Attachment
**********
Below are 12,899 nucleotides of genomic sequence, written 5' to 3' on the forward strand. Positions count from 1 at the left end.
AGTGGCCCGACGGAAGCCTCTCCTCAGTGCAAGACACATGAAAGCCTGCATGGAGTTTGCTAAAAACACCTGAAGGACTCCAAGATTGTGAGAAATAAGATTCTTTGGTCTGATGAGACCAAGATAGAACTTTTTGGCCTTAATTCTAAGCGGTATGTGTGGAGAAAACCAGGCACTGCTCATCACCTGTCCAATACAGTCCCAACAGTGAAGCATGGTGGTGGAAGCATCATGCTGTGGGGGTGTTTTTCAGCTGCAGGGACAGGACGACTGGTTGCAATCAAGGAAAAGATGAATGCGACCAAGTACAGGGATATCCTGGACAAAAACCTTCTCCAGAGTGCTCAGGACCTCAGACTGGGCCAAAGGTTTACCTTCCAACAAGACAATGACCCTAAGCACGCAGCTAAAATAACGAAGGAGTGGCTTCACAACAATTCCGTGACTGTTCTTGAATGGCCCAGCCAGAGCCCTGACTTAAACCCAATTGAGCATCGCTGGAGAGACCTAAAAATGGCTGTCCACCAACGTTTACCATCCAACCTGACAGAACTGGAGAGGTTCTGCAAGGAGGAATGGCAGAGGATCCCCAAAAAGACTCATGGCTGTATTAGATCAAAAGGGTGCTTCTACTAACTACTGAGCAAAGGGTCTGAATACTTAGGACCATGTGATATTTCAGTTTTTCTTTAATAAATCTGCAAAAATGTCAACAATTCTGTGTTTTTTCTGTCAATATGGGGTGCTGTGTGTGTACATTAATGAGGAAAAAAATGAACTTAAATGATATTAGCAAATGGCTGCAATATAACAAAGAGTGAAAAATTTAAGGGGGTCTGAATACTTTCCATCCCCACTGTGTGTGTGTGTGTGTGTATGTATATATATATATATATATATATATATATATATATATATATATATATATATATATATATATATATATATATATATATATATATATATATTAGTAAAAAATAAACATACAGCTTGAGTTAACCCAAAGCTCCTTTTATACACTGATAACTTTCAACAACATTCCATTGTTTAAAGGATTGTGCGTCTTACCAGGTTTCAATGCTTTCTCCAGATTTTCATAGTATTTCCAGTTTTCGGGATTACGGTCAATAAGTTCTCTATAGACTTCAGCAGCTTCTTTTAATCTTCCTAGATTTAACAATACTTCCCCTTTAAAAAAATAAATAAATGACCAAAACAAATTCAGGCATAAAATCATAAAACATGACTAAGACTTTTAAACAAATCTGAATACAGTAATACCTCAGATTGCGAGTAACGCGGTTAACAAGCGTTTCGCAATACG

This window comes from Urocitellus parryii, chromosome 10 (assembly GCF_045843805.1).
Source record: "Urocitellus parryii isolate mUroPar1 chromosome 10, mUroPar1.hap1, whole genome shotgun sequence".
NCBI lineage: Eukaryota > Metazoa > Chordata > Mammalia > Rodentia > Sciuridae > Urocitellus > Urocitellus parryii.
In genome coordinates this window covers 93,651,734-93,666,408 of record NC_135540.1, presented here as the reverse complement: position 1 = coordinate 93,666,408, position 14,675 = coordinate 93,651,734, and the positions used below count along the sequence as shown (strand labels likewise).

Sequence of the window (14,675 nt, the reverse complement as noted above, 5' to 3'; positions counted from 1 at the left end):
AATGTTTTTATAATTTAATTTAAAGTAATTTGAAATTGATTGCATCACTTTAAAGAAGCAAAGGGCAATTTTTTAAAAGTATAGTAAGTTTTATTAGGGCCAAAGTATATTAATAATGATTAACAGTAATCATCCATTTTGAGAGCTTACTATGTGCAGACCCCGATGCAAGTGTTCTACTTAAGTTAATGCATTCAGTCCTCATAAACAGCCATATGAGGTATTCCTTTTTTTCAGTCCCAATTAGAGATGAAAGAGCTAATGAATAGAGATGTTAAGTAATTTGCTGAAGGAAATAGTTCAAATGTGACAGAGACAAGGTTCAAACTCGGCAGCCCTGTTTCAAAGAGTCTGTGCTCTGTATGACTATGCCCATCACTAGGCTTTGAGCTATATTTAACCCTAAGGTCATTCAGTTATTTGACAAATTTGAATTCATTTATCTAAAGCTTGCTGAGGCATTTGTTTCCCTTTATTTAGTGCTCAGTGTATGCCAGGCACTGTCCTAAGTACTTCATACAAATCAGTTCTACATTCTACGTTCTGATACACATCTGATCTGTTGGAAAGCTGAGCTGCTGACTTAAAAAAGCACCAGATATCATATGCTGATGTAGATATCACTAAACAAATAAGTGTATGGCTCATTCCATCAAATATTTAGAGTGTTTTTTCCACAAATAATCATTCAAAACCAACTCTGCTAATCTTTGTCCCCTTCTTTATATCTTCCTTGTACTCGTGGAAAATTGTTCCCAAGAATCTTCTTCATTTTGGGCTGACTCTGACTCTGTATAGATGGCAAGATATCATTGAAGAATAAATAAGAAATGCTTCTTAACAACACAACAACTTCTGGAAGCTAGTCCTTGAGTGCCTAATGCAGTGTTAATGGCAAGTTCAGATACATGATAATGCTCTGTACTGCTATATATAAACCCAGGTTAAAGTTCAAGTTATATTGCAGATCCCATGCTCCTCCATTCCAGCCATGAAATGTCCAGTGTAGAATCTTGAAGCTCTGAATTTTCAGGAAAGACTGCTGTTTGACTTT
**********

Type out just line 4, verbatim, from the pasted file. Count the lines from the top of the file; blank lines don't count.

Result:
Source record: "Urocitellus parryii isolate mUroPar1 chromosome 10, mUroPar1.hap1, whole genome shotgun sequence".